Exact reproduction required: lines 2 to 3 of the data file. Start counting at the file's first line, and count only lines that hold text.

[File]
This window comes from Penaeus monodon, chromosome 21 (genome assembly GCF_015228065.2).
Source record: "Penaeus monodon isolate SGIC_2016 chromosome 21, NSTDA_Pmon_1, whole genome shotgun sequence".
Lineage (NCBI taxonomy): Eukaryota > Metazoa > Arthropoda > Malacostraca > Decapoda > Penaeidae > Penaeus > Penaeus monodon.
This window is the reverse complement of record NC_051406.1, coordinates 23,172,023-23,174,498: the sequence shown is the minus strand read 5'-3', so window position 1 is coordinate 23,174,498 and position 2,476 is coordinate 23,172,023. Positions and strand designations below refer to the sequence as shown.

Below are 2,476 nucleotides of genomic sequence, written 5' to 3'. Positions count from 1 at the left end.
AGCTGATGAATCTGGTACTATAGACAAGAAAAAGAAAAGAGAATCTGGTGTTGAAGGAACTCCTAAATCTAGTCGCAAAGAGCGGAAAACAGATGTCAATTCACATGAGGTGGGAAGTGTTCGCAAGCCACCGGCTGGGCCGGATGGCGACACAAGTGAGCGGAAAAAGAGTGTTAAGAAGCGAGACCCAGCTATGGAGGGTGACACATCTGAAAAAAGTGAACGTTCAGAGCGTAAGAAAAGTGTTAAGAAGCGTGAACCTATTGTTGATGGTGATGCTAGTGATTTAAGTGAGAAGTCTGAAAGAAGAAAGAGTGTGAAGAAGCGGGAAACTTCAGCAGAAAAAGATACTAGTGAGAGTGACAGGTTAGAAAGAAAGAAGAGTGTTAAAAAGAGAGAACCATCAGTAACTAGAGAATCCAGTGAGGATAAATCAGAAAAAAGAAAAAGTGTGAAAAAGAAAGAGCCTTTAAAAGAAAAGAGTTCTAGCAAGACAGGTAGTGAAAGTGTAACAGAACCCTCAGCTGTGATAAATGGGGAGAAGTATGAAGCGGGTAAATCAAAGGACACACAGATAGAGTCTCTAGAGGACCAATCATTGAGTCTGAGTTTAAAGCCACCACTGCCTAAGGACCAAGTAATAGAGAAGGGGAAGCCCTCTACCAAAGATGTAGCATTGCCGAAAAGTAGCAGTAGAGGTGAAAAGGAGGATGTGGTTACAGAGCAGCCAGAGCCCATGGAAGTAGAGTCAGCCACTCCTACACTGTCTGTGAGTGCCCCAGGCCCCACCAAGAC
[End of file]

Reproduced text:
Source record: "Penaeus monodon isolate SGIC_2016 chromosome 21, NSTDA_Pmon_1, whole genome shotgun sequence".
Lineage (NCBI taxonomy): Eukaryota > Metazoa > Arthropoda > Malacostraca > Decapoda > Penaeidae > Penaeus > Penaeus monodon.